We are lucky because we have snow in the city from mid November to March and we have a lot of good spots. Pretty much every spot in Alaska has something weird or shitty about it so we learn to work around those things and it makes us more versatile. Plus the snowboard community in Alaska isn’t very big but everyone rides the same areas and sees each other progress and we all feed off of each other.
In your opinion, who legitimized Alaska as an urban filming destination?
Either Kooley or Burtner. I feel like they came up around the same time and pioneered a lot of the spots we ride today from the JB Duece/Boarderline era (Burtner & Borgstede’s old production company).
Jibbing in Alaska. Photo: Alex Mertz
Besides yourself, who is currently holding it down for Alaska?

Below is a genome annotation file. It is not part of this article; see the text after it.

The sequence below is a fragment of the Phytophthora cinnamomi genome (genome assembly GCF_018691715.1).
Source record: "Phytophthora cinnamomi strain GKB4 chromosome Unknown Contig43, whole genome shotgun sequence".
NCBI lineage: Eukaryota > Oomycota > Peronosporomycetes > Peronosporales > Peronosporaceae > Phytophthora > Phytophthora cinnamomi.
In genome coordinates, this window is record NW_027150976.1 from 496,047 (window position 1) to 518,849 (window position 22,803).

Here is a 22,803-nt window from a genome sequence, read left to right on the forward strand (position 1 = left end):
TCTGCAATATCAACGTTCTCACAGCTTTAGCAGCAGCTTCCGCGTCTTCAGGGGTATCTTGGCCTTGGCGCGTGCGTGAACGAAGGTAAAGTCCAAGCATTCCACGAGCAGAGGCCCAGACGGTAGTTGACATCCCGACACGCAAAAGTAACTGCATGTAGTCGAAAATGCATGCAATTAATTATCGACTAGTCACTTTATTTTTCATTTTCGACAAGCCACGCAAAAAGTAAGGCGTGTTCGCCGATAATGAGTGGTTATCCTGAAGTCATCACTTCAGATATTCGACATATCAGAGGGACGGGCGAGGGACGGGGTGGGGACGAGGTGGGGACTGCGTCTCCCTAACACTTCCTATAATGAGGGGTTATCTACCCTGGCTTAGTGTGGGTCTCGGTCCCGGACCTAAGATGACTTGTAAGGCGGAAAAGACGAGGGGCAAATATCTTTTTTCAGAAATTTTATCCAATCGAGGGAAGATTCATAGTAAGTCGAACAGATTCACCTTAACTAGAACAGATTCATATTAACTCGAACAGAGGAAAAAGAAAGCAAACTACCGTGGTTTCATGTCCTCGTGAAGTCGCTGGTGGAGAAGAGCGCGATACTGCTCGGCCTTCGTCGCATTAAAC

Well there are the obvious ones like (Chris) Larson, (Chris) Brewster and Gus (Engel) but then there is also Cameron McCormick, Scott Holland and Garrett Swenson. Cameron, Scott and Garrett all have full time jobs, work super hard to film, and still maintain a typical life. Hopefully people recognize them soon.
Larson is a mad man. I hear that he beats you up on a regular basis. Why do you let him do that?
He does what he wants. I couldn’t stop him if I tried. (Laughing) That’s just the type of person he is. He likes to get wild and get rough.
You and Burtner have a pretty long history. Weren’t you a camper of his at some point and you think that helped you get involved with Think Thank?
Yeah, he was my High Cascade coach for two years plus I saw him around at Boarderline Camp each year. He proved to me that it was possible to do both filming and snowboarding so when I blew my knee out I filmed Larson a lot during Cool Story and gave Jesse all the footage which opened the gate way to getting in with those guys. The next year I was boarding again and got some footage of myself plus I gave Jesse some more footage of Larson, Gus, Mark, and Brewster. He hooked me up with a cameo that year and I had filmed a few shots in the video as well, which was really rewarding for me. He makes you work hard but it all pays off and he is always down to help launch the careers of local riders.